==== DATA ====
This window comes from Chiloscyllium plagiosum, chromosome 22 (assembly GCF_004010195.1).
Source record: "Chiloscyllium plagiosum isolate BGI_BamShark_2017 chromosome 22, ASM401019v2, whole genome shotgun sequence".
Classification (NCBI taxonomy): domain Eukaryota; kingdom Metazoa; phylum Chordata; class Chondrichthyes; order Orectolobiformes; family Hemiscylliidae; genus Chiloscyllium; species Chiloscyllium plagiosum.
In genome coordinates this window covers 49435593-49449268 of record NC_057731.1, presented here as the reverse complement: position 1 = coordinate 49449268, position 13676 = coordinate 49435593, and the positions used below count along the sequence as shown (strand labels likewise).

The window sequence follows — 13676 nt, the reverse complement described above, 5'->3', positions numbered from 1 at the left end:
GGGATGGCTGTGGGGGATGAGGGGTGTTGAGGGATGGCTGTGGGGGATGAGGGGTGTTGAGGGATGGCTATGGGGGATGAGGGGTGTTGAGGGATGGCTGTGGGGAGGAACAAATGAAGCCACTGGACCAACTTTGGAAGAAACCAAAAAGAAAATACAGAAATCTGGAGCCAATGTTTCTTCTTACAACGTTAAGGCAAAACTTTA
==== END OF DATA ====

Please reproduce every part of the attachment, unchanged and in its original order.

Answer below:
This window comes from Chiloscyllium plagiosum, chromosome 22 (assembly GCF_004010195.1).
Source record: "Chiloscyllium plagiosum isolate BGI_BamShark_2017 chromosome 22, ASM401019v2, whole genome shotgun sequence".
Classification (NCBI taxonomy): domain Eukaryota; kingdom Metazoa; phylum Chordata; class Chondrichthyes; order Orectolobiformes; family Hemiscylliidae; genus Chiloscyllium; species Chiloscyllium plagiosum.
In genome coordinates this window covers 49435593-49449268 of record NC_057731.1, presented here as the reverse complement: position 1 = coordinate 49449268, position 13676 = coordinate 49435593, and the positions used below count along the sequence as shown (strand labels likewise).

The window sequence follows — 13676 nt, the reverse complement described above, 5'->3', positions numbered from 1 at the left end:
GGGATGGCTGTGGGGGATGAGGGGTGTTGAGGGATGGCTGTGGGGGATGAGGGGTGTTGAGGGATGGCTATGGGGGATGAGGGGTGTTGAGGGATGGCTGTGGGGAGGAACAAATGAAGCCACTGGACCAACTTTGGAAGAAACCAAAAAGAAAATACAGAAATCTGGAGCCAATGTTTCTTCTTACAACGTTAAGGCAAAACTTTA